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How to prevent separation anxiety in dogs

May 4, 2020

It’s a common scenario.  A dog owner returns home from work to find their favourite chair reduced to a pile of stuffing, an unpleasant stain on the carpet and a frantic dog circling at the door. Cases of separation anxiety – also known as separation distress – are surprisingly common and may be an unintended consequence of our busy lifestyles, with a growing number of single-person homes, pet owners working long hours and dogs being left alone to cope for lengthy periods of time.

“Dealing with chewed furniture and other damage is frustrating but it’s important to remember that your dog is not trying to punish you for leaving or acting out of spite,” says Dr. Karen van Haaften, the BC SPCA’s senior manager of behaviour and welfare. “If a behaviour is troubling for you, it’s probably even more troubling for your pet. The key is to have empathy and to understand what they are experiencing so you can find solutions to help them.”

Dog waits for their owner to come home

Dr. van Haaften notes that dogs can suffer from different kinds of anxiety – triggered by certain noises or specific situations such as car rides or nail trims. Dogs can also suffer from more generalized anxiety in which there are multiple triggers for anxiety. “Some dogs are more prone to anxiety due to genetic factors or lack of socialization during their sensitive socialization period of six to 16 weeks,” she says.

Signs of anxiety are specific to the individual dog, but can include panting, excessive yawning, restlessness, inability to pay attention, repetitive behaviours, shaking, loss of appetite, or extreme attention-seeking behaviours. In some dogs, anxiety is manifested by social withdrawal, avoidance behaviours, or a profound lack of behaviour (‘shut-down’ behaviour).

If your dog shows signs of anxiety, says Dr. van Haaften, the first step should be to rule out underlying medical causes. “Your pet may not be suffering from anxiety, but may have a medical condition that is causing pain or distress,” she says. “Several studies in recent years have found a link between anxiety conditions such as noise phobia and painful conditions such as arthritis. Once you have ruled out a medical cause for the symptoms, observe your dog closely to identify their specific anxiety triggers so that you can begin to address them.”

1. Environmental Management

One way to reduce your dog’s anxiety is to minimize their exposure to the situations or triggers that cause distress. BC SPCA staff member Laura Barren has taken steps to address her dog Lacey’s noise aversion to fireworks. “Lacey has severe panic attacks when she hears fireworks in our Surrey neighbourhood,” says Barren. “She shakes uncontrollably and paces non-stop – it’s impossible to calm her.”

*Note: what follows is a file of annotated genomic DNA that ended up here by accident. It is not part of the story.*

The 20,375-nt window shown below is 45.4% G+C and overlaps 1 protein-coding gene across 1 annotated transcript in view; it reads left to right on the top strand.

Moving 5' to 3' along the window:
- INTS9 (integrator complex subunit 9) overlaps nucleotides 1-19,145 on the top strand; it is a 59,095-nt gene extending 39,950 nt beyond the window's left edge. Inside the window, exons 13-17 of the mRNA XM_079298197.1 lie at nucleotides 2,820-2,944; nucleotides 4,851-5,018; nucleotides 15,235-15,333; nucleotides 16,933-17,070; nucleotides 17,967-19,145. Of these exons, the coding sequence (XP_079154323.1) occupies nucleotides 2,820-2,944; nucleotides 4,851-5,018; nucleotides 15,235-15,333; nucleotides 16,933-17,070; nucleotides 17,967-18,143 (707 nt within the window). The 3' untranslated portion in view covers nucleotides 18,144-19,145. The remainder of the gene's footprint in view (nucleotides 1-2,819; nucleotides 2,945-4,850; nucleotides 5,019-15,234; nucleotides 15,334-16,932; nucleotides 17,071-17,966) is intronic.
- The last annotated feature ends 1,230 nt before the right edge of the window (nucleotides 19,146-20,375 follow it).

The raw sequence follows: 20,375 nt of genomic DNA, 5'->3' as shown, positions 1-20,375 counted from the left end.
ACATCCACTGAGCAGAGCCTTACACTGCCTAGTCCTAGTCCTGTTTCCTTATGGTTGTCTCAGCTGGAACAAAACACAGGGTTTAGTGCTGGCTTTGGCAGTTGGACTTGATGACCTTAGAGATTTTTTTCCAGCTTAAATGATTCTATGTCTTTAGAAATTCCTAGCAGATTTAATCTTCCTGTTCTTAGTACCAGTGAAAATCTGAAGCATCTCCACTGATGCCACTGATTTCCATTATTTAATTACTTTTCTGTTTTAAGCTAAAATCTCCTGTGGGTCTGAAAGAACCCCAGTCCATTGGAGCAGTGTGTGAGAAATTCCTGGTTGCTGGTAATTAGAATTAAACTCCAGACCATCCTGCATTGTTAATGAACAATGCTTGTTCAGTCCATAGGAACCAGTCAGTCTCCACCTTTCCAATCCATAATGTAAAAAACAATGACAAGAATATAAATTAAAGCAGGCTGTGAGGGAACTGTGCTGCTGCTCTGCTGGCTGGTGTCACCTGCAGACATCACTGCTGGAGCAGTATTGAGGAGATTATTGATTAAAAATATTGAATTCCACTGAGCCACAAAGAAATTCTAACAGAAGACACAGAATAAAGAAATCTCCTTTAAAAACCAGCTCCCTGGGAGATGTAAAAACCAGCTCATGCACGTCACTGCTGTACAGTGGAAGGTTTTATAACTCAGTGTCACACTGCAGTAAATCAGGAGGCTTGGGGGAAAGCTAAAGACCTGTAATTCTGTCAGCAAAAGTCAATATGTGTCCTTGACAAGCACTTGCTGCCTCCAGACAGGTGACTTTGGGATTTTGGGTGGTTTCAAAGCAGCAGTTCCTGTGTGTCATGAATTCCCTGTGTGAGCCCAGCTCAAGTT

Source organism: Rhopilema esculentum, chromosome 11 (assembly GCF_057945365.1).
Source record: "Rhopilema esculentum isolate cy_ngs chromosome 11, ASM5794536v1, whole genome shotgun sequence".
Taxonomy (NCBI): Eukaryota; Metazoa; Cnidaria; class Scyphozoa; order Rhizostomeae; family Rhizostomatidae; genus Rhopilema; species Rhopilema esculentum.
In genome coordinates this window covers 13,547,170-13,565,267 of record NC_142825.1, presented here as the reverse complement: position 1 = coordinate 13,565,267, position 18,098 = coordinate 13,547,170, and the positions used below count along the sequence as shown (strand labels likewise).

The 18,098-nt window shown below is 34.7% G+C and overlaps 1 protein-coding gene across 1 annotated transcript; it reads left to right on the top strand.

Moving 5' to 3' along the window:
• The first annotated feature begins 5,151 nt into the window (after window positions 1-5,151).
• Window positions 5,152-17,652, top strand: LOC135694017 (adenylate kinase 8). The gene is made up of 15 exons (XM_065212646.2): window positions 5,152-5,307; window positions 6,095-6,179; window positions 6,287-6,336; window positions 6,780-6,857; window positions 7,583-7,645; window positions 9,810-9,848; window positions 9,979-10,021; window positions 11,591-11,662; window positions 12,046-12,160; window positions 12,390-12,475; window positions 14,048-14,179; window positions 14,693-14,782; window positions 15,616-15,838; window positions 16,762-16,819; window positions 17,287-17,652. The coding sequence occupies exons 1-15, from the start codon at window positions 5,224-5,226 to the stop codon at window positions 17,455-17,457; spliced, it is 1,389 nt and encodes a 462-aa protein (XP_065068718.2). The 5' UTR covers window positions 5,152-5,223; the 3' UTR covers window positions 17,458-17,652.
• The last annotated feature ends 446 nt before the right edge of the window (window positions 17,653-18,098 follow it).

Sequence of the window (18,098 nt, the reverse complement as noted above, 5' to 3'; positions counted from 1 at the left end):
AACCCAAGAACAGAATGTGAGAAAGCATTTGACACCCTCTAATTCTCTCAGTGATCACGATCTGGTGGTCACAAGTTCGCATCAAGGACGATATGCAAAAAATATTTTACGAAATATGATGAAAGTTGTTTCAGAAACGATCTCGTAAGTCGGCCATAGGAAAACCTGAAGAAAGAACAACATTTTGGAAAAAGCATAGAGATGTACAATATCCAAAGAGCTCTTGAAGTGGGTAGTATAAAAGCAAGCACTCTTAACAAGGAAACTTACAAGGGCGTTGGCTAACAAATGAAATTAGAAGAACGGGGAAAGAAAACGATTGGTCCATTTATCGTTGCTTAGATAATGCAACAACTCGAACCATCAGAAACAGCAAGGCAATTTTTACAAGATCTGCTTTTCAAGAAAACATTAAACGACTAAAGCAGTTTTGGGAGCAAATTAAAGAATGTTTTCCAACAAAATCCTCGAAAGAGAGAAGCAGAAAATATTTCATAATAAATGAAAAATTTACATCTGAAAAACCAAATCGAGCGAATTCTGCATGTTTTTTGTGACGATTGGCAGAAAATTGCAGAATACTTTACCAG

Living in an urban setting, Barren was unable to prevent Lacey’s exposure to fireworks at home, so she and her family plan camping get-aways on key holidays such as Halloween, New Year’s Eve and Canada Day to ensure Lacey will be in a fireworks-free zone.

“If you can’t remove your dog completely from the situation, try to lessen the exposure,” advises Dr. van Haaften. “If your dog is afraid of thunder, for example, keep them in a quiet room – ideally an internal room without windows, with soothing music playing and distractions such as their favourite treats and toys.”

For dogs suffering from separation anxiety, she adds, daycare, dog-walkers and other pet-sitting services may be a solution to avoid stressful departures.

2. Treatment

Training can be helpful to teach your dog a different (positive) emotional response to their triggers. This type of training is called desensitization and counter-conditioning, and essentially involves finding a level of the trigger your dog can tolerate and repeatedly pairing exposure with a something positive (treats, play, attention).

For example, a dog that is scared of car rides could spend a few minutes at the beginning and end of every week walking around the parked car. There is no pressure to get in the car, just games with their favourite tug toy and a few treats. Watch your dog carefully for a change in body language and behaviour when they start to learn that the previously scary trigger actually now predicts wonderful experiences.

When they are noticeably less fearful, you can try to increase the intensity of the trigger. “With the car phobia example, you could start by opening a car door, then get in the car with the dog, then the guardian gets in the front seat, then turn on the engine. Monitoring your dog’s body language is important – if at any point they start displaying signs of anxiety, return to a level they can tolerate and put in more repetitions.

Dr. van Haaften says desensitization and counter-conditioning can take time and patience, but the effort is worth it to help your dog cope. Depending on your dog’s personality, anxiety triggers and history, there are other approaches that may work better. If you need help designing a behaviour plan for your dog, we recommend contacting an AnimalKind Accredited dog trainer for assistance.

3. Supplements and Medication

There are several nutritional supplements and medication options to help your dog cope with stressful situations. “Supplements and medications can be used for occasional situations, like trips to the groomer or veterinarian, or on-going support for generalized anxiety,” says Dr. van Haaften. “Every dog is different and it is important to discuss your pet’s specific needs with a veterinarian.”

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